One day in Paris, a religious procession carrying a crucifix passed Voltaire and a friend. Voltaire, who was generally regarded as an infidel, lifted his hat. "What!" the friend exclaimed, "are you reconciled with God?" And Voltaire with fine irony replied: "We salute, but we do not speak.” That phrase is a true description of many men's relationship with God. They believe that God is; they cannot explain the universe without him; they are theists, but they maintain no personal relationships with him. They salute, but they do not speak. They believe in the church, and, especially in sensitive moments when some experience has subdued them to reverence, they are moved by the dignity and exaltation of the church's services, but they have no personal fellowship with God. They salute, but they do not speak.

When men complain, then, that God is not real to them, the reply is fair: How can God be real to some of us? What conditions have we fulfilled that would make anybody real? Those earthly friendships have most vivid reality and deepest meaning for us, where a constant sense of spiritual fellowship is refreshed occasionally by special reunions. The curtain that divides us from the thought of our friend is never altogether closed, but at times soul talks with soul in conscious fellowship. The friend grows real. We enter into new thankfulness for him, new appreciation of him, new intimacy with him. No friendship can sustain the neglect of such communion. Even God grows unreal, ceases to be our Unseen Friend and dwindles into a cold hypothesis to explain the world, when we forget communion.

Jude expressed a deep insight into the necessities of the spiritual life, when he said: "Keep yourselves in the love of God" (vs. 21).

SUGGESTIONS FOR THOUGHT AND DISCUSSION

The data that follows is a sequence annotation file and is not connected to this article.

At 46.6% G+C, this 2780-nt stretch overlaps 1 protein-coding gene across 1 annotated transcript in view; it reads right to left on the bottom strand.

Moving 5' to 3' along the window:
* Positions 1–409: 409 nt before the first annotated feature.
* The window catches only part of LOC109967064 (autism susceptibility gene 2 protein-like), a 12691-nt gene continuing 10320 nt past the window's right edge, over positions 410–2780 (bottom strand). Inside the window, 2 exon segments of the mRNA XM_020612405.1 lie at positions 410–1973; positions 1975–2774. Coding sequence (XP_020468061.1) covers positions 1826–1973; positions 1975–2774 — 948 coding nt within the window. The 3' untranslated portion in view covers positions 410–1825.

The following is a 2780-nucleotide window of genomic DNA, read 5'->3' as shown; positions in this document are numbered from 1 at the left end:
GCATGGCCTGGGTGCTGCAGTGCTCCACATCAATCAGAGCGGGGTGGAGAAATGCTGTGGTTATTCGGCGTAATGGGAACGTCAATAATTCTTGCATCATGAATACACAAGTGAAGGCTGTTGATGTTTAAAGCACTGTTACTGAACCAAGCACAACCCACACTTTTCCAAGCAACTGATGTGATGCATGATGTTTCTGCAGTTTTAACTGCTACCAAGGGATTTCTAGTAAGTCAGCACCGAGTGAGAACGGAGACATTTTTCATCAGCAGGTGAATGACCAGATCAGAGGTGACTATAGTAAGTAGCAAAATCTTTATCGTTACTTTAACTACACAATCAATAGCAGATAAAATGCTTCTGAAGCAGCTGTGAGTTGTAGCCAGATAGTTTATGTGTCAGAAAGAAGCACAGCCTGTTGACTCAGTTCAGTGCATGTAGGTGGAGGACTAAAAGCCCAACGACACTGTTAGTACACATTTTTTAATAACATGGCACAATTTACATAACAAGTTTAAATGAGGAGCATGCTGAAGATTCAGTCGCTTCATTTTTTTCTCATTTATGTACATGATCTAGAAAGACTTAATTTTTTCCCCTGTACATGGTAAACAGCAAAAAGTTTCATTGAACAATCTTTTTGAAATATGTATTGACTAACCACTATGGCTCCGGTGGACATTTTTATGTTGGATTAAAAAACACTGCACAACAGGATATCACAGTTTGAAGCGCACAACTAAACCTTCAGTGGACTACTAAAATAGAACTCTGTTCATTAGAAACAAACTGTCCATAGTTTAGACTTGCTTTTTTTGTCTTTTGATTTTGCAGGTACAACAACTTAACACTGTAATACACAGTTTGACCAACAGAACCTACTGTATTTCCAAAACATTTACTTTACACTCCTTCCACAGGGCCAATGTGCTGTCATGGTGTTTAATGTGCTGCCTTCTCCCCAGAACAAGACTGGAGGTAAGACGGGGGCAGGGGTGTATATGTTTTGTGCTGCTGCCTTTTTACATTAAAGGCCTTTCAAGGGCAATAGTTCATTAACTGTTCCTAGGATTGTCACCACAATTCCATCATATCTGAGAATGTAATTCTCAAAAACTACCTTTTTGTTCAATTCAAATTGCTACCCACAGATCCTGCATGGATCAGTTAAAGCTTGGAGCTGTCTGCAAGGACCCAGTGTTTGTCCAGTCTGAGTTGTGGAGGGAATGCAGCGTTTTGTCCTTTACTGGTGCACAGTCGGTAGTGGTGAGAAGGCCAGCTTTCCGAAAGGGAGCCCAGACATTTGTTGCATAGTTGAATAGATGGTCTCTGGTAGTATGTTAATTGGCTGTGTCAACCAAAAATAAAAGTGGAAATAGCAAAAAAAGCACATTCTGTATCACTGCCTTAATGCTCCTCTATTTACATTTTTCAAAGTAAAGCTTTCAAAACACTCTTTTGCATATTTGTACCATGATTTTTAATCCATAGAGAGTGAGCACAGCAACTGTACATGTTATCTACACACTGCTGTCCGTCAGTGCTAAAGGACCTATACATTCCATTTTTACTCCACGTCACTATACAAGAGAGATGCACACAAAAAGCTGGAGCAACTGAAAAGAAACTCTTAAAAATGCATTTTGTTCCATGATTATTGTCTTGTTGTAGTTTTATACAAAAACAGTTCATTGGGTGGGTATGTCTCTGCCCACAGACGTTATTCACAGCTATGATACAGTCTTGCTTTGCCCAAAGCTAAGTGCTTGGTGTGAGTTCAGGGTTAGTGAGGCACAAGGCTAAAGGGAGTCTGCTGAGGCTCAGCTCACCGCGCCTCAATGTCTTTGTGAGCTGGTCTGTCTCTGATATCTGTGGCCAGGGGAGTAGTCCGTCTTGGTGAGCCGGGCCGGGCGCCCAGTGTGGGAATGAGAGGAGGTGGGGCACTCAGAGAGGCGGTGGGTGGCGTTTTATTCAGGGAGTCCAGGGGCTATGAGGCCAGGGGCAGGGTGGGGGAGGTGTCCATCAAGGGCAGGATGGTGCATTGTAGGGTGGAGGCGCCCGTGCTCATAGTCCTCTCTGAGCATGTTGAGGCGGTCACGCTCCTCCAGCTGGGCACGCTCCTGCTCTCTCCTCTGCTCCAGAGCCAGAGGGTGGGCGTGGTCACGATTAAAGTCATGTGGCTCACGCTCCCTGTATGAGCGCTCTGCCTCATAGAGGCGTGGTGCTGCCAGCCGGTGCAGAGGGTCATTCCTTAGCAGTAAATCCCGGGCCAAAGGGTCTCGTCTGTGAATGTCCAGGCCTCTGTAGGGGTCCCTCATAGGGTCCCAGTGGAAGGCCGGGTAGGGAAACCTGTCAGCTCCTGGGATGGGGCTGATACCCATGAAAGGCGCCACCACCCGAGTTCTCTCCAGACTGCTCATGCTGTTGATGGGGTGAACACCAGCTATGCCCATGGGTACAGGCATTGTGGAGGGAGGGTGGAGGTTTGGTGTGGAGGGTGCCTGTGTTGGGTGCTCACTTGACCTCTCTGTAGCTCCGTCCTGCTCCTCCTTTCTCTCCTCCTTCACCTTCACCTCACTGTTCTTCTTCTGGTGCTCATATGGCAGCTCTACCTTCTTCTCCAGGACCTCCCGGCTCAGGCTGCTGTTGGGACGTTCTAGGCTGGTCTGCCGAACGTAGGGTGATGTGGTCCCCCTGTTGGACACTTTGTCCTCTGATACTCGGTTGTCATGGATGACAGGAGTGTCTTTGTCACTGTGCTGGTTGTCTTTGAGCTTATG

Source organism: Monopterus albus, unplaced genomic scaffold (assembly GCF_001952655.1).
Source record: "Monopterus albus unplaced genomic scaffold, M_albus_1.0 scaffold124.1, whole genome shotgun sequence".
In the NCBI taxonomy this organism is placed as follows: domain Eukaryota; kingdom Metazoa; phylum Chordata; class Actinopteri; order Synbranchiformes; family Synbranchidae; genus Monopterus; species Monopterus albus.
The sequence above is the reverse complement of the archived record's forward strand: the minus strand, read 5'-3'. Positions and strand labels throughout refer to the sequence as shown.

What are the primary practical difficulties in prayer?

Why does a child lose confidence in prayer if it is not literally answered?

How far do men continue to pray who believe in prayer as spiritual exercise?

What difficulties in prayer are set forth in Psalm 22:1-5? How far are these typical?

In your experience, what have been the chief practical difficulties in praying?

If no petition were ever answered, would it still be worth while to pray?

What light does the Bible throw upon these practical difficulties?

What was the difference in the prayer of the prodigal on leaving and returning home?

What was the essential element in prayer in the experience of Jesus? Did Jesus receive everything he prayed for? Why did Jesus pray?

Why did the disciples ask Jesus to teach them to pray? Why is communion with God the central idea of prayer?

What is the greatest gift that any friend gives another? What is the essence of any personal relationship? Is this true of relationship with God?

How does communion with God differ from the experience of human friendship?

What effect upon the prayer life has the experience of prayer as communion with God?

What is necessary for the maintenance of communion with God?